Can Infographics Save the Planet?
Posted June 4, 2013
If infographics can save the planet then we should be in pretty good shape because James West over at the Climate Desk has produced a couple of great ones. I’m particularly fond of “How to fix the climate, in one simple flowchart,” which was also posted today on Grist.
This graphic is clear, funny, and most important, it gets the policy issues right.
The flowchart lays out six options for confronting climate change.
Option 1: Do Nothing. Verdict: Driving off cliff=bad. That pretty much sums it up. A lot of people have used a lot more words to say a lot less.
Option 2: Price Carbon. Verdict: No GOP, No dice. This could have been a tricky one. Lots of editorial writers and policy wonks have been talking about the benefits of a carbon tax or cap. They aren’t wrong, but wishing for it won’t make it so.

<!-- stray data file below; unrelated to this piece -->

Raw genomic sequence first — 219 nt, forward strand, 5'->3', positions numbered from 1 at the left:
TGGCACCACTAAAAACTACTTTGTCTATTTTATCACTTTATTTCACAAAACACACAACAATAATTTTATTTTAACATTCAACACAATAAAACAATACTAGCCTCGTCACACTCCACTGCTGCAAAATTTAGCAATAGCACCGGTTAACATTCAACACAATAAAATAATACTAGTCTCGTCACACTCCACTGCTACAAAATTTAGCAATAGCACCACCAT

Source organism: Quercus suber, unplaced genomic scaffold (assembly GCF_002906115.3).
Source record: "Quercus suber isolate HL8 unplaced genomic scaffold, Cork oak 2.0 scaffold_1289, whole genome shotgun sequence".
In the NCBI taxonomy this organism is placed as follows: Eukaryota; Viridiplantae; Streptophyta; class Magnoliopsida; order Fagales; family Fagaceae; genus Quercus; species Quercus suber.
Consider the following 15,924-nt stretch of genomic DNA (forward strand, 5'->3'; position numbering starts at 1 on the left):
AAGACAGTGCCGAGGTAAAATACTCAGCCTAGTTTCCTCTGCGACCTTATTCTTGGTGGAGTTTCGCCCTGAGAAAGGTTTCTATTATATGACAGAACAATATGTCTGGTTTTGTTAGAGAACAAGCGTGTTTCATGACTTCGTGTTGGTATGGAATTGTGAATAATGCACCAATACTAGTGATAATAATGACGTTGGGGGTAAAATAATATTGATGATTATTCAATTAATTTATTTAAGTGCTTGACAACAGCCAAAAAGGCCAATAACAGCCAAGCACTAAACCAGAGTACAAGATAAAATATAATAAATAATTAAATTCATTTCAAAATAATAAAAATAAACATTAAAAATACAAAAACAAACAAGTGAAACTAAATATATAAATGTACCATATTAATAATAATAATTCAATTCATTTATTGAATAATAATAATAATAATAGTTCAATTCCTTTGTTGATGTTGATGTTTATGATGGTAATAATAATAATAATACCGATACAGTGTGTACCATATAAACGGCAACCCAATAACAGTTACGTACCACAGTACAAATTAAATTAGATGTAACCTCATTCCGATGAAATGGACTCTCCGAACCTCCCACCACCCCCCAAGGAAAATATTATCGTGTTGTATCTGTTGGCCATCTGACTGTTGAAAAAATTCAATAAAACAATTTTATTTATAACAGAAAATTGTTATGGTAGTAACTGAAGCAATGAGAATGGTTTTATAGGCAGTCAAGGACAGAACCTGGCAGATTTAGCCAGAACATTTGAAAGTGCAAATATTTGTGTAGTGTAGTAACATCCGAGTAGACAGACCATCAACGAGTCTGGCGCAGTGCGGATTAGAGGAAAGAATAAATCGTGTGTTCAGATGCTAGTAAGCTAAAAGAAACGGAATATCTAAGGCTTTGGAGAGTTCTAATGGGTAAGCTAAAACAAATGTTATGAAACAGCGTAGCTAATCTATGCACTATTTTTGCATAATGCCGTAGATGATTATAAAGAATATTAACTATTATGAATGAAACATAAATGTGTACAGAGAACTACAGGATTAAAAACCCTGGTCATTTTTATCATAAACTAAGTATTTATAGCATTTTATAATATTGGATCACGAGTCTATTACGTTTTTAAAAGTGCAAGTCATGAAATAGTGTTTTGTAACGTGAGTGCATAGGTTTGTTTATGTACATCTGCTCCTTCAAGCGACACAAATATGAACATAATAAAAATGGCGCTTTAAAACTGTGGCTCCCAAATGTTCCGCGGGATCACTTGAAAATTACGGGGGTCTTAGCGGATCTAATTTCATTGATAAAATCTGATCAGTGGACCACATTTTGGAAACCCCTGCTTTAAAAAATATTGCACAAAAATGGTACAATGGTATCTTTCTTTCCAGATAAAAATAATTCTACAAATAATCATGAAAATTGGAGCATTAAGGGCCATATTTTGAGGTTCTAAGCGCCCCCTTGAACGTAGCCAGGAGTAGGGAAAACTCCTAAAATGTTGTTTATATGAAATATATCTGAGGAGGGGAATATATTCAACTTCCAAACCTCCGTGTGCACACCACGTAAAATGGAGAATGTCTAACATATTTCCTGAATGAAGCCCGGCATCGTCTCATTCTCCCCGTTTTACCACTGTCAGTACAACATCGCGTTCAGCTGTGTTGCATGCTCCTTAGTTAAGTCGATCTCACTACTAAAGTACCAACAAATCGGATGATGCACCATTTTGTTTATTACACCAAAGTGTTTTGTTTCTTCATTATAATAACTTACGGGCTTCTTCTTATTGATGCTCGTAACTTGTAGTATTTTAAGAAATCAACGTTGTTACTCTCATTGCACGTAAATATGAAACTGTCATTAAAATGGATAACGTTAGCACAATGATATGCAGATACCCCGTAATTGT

Option 3: Get the EPA to Do It. Verdict: Obama Needs to be the Red-Tape-Cutter-In-Chief. The flowchart makes it clear that this is the most viable path forward, as NRDC has explained at length. If I were to pick a nit, this isn’t just about cutting red tape, it’s about exercising leadership. I would rephrase the verdict to: Obama Needs to Turn His Words into Actions.
Option 4: Hack the Planet. Verdict: Break Only In Case of (Severe) Emergency. This also could have been tricky. So-called geoengineering is too unproven and too risky to count on as Plan A, but climate change is too serious to dismiss this option out of hand. The verdict here is just right.
Option 5: Move to Another Planet. Verdict: Quite appealing if you’re Richard Branson.
Option 6: Go Solo. Verdict: Individuals and Governments Unite! Here the flowchart provides a short and sensible list of things individuals can do to reduce their carbon footprint (I would add select Energy Star appliances and renewable electricity if your utility provides that option), but makes it clear that policies are needed to drive the scale of emission reductions we need.
So there you have it: A great summary of the climate policy landscape in one easy-to-read flowchart. This follows on the Climate Desk’s flowchart on climate science, How to win a climate change argument. Together they provide a pretty complete guide to climate change for very busy people.